You can do this yourself or hire a garden designer to design the space and also take care of submitting the application for you. Or hire a designer on a consulting basis, if you’d rather do some of the work yourself.  A designer can help you find a landscaper too.

Santa Clara Valley Water Conservation Hotline at (408) 630-2554

Santa Clara Valley Water District Landscape Rebate Program

A version of this article appeared in the Los Altos Town Crier

Photo credits: Patricia Larenas, Urban Artichoke
Bocce court garden installed by Jackie Marsey, Paradise Landscape and Garden

Sunday, August 3, 2014

Filling My Hands and Heart with Seeds

My Visit to Heritage Farm in Pictures
The few precious days I spent recently at Seed Savers Exchange's (SSE) Heritage Farm in Decorah Iowa will stay with me for a long time.  If you're interested in true heirloom and heritage edibles then a visit here is a must.  And even better, go during SSE's annual conference and campout held in July, and get an in depth tour of the operations on member's day.

Holly Hocks in co-founder Diane Whealy's garden
I'm so impressed by the incredible effort of this organization and their staff- they are all truly dedicated and enthusiastic about their sacred mission to preserve agricultural biodiversity, and along with it, the stories imbedded in seeds that are our cultural histories. 

I was also energized by meeting my fellow seed saving gardeners and farmers. We shared mealtimes and camaraderie, and I look forward to keeping in touch. 

Members were treated to special in depth tours with SSE staff
SSE staff member Tor Janson demonstrated seed cleaning equipment

The Dedicated Effort of Seed Stewardship
There is so much for a gardener to see at Heritage Farm: test gardens, the historic apple orchard, facilities for seed processing, storage, and even the machine that fills seed packets sold through the SSE catalog (yes, it's only one machine, below!). 

SSE's seed packaging machine

Saving seeds on this scale is a multifaceted effort that involves trial gardens, growing under isolation to ensure pure seed, evaluation of growth and culinary uses and characteristics, research and verification of origins, and long term storage, to name a few!

Strikingly beautiful Blue Podded Peas
Crimson Flowered Fava available through the members exchange
Geneva apples in the Heritage Orchard

The Seeds of Inspiration
Besides tours of the grounds and facilities there were several interesting talks and workshops, including one by Chris Schmidt of Native Seeds/SEARCH, another non-profit seed conservation effort. Their focus is on traditional native american varieties and those adapted to arid climates of the southwest. With the impacts of climate change these varieties are becoming especially important (just ask Californians currently in year three of a recording making drought).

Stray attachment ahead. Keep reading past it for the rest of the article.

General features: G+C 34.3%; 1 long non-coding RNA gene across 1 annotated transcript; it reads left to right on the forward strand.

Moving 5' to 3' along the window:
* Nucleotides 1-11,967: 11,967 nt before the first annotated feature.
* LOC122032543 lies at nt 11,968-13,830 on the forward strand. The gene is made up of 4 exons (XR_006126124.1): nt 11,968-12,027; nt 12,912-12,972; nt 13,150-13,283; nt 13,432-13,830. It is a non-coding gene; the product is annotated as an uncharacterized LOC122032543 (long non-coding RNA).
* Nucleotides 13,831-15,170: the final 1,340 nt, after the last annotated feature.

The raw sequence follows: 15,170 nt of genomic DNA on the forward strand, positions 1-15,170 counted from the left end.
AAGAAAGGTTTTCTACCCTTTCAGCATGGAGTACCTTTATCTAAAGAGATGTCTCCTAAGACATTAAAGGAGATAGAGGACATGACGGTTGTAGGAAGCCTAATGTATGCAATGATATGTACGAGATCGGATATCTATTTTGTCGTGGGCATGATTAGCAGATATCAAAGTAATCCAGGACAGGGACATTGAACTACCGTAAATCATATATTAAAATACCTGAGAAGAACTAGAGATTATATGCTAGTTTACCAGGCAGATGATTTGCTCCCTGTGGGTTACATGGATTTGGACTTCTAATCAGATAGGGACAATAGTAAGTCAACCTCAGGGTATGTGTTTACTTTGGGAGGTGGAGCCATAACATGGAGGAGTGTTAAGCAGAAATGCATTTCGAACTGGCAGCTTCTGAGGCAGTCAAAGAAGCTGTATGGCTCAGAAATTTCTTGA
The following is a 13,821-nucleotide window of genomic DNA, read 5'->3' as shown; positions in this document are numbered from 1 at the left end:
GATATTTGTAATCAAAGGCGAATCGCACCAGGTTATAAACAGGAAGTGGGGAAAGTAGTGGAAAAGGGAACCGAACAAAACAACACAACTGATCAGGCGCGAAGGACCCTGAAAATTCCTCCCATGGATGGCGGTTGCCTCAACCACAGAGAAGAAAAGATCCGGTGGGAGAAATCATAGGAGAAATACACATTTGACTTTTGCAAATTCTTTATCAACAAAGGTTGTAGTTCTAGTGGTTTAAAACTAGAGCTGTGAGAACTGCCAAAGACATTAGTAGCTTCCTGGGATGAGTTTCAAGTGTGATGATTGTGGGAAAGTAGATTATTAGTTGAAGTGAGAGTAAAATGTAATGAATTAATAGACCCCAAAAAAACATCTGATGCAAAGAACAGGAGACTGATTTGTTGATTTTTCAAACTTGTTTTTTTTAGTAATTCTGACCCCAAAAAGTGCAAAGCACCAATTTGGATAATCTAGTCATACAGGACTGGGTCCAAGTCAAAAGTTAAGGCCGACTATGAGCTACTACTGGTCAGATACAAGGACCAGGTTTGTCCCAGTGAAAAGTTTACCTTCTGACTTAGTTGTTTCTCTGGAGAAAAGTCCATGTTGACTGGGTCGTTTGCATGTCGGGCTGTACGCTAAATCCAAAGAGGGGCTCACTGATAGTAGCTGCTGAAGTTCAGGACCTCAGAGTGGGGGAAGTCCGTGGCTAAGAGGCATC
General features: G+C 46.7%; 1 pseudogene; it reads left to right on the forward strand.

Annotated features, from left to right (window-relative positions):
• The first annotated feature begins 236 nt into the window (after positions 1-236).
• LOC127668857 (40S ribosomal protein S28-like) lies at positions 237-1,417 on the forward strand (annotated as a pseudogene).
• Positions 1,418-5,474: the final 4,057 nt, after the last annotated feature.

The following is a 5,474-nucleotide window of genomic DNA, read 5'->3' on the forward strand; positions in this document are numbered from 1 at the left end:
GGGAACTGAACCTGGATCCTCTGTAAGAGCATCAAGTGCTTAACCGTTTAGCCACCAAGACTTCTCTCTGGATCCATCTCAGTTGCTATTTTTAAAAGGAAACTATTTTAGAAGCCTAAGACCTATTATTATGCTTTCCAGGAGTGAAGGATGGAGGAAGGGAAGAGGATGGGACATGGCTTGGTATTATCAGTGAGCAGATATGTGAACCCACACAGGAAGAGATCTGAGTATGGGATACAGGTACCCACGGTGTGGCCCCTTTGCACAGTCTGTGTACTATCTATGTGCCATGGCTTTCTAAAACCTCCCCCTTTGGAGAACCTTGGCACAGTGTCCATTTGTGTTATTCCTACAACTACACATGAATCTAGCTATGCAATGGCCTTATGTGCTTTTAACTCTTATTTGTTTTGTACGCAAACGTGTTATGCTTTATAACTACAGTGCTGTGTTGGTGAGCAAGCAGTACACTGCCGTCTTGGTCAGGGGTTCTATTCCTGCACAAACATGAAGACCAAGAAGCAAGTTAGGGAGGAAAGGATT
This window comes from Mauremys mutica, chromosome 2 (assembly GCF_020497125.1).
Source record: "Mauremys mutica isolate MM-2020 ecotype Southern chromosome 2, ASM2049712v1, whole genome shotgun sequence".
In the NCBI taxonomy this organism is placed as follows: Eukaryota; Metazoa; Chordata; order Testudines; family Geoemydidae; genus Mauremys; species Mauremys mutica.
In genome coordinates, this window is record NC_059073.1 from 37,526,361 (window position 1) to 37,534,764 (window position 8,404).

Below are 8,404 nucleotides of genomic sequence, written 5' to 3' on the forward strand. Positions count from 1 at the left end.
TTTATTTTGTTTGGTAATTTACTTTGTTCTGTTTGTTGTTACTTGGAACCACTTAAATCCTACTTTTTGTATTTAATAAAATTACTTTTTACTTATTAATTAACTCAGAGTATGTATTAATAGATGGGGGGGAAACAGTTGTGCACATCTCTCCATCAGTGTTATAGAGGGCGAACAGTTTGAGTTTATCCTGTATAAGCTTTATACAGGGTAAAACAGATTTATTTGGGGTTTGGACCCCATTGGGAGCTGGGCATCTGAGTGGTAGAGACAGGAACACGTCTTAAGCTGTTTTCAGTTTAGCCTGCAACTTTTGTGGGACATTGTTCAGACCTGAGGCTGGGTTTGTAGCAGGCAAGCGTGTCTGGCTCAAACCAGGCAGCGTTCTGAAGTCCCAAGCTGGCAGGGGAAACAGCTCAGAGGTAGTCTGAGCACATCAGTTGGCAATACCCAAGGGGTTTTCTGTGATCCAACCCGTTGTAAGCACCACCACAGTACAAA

As Chris put it
"No part of the country is self-reliant with respect to biodiversity."
We need to share and help each other, especially in the challenging times ahead for agriculture.

Chris Schmidt (right) Interim Executive Director of Native Seeds/SEARCH

When I was considering whether to attend the conference I was trying to weigh the pros and cons of flying out to Iowa from California- the expense of flying and renting a car, driving out to the farm, finding lodging, and all of this on my own. Was it extremely self-indulgent of me, just for a conference on seeds? 

The wildlife-rich restored meadow near our camping area on the farm

I can say without hesitation that at no time did I feel that I shouldn't have made the trip.  Every minute was meaningful, rich, and memorable. I returned home with renewed determination and a deepened understanding of the task at hand.
                             Saving seeds fills my hands as well as my heart.

Photos: Patricia Larenas, Urban Artichoke

Sunday, July 13, 2014

Saving Seeds with Our Hands and Our Hearts

"Institutions do not save seeds- humans with hearts do."
- Dr. Gary Paul Nabhan, 2013 Annual Conference and Campout, Seed Savers Exchange

Recently I re-read the transcripts of speeches given by some of the keynote speakers from the 2013 Seed Savers Exchange Annual Conference. I admit to getting particularly misty-eyed by Dr. Gary Paul Nabhan's speech.  It hit home how important it is to sow our seeds, save them, and pass them on to our family, friends, and neighbors, and to keep them safe for the next generation.  As he explained, it's not some retro, quaint activity and a hanging on to the past, saving seeds is about the future. And beyond the seeds themselves it's about our connections to our culture and our links as a community, and to the earth. 

Why We Should Care
The loss of biodiversity of many types is a hot topic these days, and it certainly applies to seeds from our favorite edibles. As for me, I'm not willing to depend solely on seed companies as a source for the edibles I've come to love and count on and look forward to each season. And more urgently, our changing climate and other environmental pressures demand that we keep a pool of diverse food sources ready to meet changing growing conditions.

We don't have to settle for less, and we do have the ability to shape our futures.

The strikingly colored Christmas Lima, available from SSE

Seed Savers Exchange 34th Annual Conference and Campout
Pumped with these energizing thoughts, I'm really excited that I'm finally going to make the trip out to Iowa this year for the Seed Savers Exchange 34th Annual Conference and Campout in Decorah, Iowa.  The conference is July 18 to 20th, with a members only day on Friday. I can't wait to see the test gardens and the seed saving operations at Heritage Farm after reading about them for several years!